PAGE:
But a dopamine hit comes with two significant downsides: (1) Its impact is fleeting. In a world of uncertainty, a sales team that depends on daily dopamine hits and whose sense of self is tethered to short-term sales targets will struggle. (2) It’s highly, highly addictive. As soon as it disappears, a person is compelled to want to repeat the behavior that released it.
Just as craving a dopamine hit causes people to turn away from loved ones in favor of their phone, it can prompt employees to turn away from customers and each other in pursuit of self-gain. People are more likely to make shortsighted deals, damage relationships, and cut margin to win.
However, pursuing a more noble, customer-driven purpose taps into a different and, ultimately, more powerful neurotransmitter: serotonin. Unlike dopamine, which is focused on rewarding individual achievement, the evolutionary role of serotonin is to reinforce human bonds: between leader and team, salesperson and customer, coach and player, teacher and student, parent and child, etc. Serotonin is released when humans connect with or add value to others (such as creating value for customers).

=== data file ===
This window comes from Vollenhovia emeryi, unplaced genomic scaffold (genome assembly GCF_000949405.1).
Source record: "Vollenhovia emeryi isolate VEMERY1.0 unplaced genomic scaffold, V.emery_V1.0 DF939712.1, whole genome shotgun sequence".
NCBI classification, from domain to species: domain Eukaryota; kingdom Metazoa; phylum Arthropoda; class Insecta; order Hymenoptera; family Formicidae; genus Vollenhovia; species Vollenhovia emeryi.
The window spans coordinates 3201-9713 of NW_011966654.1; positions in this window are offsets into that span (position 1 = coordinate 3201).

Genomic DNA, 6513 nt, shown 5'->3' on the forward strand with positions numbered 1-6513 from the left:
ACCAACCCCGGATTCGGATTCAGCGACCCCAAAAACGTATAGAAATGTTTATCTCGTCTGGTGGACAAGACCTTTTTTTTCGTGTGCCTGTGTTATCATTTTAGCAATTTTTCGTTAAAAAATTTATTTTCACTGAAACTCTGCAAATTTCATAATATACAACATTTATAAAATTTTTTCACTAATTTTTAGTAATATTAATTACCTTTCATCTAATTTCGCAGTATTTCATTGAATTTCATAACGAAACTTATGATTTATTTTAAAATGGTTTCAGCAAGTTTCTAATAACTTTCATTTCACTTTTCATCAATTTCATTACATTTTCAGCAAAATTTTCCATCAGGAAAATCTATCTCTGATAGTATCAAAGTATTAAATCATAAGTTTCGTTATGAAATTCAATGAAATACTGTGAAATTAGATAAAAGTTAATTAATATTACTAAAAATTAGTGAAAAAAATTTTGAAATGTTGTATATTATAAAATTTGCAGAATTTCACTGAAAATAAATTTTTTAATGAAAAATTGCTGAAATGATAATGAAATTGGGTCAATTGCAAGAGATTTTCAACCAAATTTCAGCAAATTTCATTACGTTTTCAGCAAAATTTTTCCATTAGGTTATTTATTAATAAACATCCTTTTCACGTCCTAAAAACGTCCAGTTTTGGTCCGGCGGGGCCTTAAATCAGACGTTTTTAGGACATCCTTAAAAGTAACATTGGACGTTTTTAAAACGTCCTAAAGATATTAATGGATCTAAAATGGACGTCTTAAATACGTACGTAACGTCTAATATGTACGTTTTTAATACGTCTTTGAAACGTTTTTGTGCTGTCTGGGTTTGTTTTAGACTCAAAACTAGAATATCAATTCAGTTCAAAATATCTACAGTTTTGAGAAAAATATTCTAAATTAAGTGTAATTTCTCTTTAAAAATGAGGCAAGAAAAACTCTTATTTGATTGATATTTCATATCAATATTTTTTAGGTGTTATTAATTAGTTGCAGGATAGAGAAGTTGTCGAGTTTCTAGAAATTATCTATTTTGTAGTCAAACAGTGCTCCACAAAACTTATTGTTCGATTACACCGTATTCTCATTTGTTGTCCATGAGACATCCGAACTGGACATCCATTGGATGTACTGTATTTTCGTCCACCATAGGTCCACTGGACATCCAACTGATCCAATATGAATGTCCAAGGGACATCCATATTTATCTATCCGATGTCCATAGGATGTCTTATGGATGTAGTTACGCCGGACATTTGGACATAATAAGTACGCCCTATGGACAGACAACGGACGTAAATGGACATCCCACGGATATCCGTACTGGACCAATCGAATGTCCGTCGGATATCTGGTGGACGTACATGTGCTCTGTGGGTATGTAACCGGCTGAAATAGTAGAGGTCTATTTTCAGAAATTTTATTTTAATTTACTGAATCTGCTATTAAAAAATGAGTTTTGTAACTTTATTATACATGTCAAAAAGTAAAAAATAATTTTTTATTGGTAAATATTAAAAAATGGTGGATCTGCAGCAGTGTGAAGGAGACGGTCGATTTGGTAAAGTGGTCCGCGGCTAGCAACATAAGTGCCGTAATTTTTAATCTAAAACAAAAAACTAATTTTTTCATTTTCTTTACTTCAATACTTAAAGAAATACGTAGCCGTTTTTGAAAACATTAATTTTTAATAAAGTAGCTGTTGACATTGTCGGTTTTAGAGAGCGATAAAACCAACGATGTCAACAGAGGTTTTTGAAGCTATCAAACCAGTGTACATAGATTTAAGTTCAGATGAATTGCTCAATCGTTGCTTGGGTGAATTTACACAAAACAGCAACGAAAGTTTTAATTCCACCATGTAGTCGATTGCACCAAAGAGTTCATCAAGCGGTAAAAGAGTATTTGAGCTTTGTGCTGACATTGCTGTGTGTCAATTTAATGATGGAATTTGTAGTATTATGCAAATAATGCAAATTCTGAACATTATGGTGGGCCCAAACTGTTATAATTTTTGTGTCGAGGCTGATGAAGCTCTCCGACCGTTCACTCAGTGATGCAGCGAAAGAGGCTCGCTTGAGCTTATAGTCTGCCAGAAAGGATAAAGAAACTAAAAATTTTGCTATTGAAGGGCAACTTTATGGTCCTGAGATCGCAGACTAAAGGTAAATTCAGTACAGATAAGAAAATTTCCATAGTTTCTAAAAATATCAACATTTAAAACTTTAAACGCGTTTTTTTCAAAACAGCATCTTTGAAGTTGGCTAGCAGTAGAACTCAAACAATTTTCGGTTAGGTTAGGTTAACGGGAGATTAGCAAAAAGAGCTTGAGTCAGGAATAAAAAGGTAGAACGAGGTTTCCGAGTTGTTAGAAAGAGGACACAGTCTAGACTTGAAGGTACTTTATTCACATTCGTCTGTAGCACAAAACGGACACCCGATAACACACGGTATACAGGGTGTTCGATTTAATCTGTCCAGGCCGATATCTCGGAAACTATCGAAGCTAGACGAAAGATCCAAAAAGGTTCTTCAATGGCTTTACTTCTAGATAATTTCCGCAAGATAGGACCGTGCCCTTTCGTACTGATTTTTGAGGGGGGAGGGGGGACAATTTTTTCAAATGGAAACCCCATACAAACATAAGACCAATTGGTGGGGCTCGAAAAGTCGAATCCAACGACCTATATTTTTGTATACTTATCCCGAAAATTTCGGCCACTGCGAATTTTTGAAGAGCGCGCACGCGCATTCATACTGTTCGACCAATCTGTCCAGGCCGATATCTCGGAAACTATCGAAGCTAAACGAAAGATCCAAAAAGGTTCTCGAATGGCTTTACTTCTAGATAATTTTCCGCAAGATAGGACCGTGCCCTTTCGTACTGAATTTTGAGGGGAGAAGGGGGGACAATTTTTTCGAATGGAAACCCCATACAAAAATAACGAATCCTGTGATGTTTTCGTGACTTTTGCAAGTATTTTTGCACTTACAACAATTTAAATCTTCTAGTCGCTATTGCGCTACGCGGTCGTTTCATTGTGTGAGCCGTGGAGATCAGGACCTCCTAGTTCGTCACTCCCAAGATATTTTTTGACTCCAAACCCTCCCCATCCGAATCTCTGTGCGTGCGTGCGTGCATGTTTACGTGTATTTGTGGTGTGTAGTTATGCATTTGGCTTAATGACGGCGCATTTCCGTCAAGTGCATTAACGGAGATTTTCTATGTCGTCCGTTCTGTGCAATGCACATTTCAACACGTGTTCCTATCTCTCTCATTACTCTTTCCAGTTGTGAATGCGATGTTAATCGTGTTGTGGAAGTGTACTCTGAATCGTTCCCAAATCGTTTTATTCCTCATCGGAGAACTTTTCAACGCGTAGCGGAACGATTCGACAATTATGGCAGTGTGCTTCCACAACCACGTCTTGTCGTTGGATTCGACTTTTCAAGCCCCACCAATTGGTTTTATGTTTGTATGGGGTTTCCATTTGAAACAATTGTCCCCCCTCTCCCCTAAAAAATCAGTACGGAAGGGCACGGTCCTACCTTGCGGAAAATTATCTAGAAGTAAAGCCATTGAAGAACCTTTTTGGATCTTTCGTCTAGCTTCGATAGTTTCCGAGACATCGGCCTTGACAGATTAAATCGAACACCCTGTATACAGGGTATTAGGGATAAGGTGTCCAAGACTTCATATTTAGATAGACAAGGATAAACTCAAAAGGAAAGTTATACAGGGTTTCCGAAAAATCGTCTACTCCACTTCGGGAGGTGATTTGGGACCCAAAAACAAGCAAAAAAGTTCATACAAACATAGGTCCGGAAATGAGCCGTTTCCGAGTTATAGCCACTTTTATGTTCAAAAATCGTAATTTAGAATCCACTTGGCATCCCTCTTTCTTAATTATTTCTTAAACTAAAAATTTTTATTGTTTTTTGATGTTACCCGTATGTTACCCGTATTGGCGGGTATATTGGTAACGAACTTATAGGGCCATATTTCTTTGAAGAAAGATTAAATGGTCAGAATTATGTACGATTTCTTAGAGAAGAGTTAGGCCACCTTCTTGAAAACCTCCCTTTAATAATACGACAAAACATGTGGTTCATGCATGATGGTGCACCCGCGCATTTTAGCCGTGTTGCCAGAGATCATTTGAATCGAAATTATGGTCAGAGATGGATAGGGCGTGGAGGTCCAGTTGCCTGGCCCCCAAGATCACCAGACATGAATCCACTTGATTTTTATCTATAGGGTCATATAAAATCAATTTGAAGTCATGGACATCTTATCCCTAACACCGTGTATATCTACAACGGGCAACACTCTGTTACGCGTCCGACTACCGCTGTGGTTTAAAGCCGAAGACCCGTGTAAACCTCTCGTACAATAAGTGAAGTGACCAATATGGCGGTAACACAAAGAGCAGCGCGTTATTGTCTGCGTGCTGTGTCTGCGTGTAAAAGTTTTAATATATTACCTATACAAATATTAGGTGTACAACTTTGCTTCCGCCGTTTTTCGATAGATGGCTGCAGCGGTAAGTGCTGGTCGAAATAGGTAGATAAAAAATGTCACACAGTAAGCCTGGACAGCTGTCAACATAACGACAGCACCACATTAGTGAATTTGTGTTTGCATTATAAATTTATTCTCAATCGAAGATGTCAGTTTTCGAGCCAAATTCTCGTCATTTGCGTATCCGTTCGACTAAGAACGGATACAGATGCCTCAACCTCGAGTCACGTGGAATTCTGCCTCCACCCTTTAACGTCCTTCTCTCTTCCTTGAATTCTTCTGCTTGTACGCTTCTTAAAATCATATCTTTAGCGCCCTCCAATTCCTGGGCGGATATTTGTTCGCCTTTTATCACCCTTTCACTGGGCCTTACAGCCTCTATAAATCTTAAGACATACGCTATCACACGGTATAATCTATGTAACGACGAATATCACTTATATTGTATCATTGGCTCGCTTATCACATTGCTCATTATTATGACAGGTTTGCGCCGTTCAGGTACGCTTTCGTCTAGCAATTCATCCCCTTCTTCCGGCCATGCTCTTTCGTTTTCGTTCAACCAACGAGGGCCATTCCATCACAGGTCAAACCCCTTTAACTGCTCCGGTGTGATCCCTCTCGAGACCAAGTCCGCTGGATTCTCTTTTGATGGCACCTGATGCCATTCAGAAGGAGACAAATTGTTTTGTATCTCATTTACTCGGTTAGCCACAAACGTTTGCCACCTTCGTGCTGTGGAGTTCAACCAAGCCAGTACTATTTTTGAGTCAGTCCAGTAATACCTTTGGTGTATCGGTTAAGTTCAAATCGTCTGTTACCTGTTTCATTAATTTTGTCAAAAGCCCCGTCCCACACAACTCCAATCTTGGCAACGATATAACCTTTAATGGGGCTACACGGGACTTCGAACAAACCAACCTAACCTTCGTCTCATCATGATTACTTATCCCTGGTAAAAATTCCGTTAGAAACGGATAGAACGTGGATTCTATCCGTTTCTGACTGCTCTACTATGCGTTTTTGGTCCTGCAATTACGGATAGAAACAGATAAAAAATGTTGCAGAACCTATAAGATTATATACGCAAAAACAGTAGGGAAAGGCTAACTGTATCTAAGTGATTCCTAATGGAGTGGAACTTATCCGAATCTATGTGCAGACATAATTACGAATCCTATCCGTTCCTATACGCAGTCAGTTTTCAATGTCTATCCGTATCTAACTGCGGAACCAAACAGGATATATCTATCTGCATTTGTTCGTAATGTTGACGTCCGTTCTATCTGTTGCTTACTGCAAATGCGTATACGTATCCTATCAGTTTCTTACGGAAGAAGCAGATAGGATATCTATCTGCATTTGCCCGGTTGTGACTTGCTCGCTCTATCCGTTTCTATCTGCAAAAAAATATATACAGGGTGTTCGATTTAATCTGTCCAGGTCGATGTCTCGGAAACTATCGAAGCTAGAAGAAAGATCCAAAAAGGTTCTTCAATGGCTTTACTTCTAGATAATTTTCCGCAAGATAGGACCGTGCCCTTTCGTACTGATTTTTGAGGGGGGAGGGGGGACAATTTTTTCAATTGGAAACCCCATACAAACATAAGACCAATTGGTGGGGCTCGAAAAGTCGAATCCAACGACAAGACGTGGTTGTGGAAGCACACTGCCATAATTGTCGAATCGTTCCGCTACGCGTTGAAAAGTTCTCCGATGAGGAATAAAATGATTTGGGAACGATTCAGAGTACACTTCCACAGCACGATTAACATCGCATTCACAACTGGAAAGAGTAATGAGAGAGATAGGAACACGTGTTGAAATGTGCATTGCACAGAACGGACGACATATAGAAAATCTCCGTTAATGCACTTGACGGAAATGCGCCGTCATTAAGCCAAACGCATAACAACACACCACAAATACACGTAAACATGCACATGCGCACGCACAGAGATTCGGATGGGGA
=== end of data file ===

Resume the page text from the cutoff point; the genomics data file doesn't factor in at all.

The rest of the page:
Understanding serotonin has strategic implications for sales. Salespeople who sell with a sense of customer-driven purpose — of connecting and forming stronger bonds with customers, of adding value to the customer relationship — have higher levels of serotonin and experience deeper, more meaningful and long-lasting customer relationships. They’re also more resilient in the face of challenges, which, not surprisingly, produces more revenue and profit over time than short-term frantic, dopamine-inspired behaviors.
4 Strategies to Infuse Meaning and Purpose Into Sales
Here are four ways to activate a sense of meaning and noble purpose with your company’s sales team and, in the process, establish greater competitive differentiation and create more customer advocates.
1. Tell Customer Value and Impact Stories
Articulating the impact and value that your organization has on the people and businesses you serve provides the emotional fuel for future sales success. It also catalyzes the release of serotonin to help sustain the desired behavioral shift.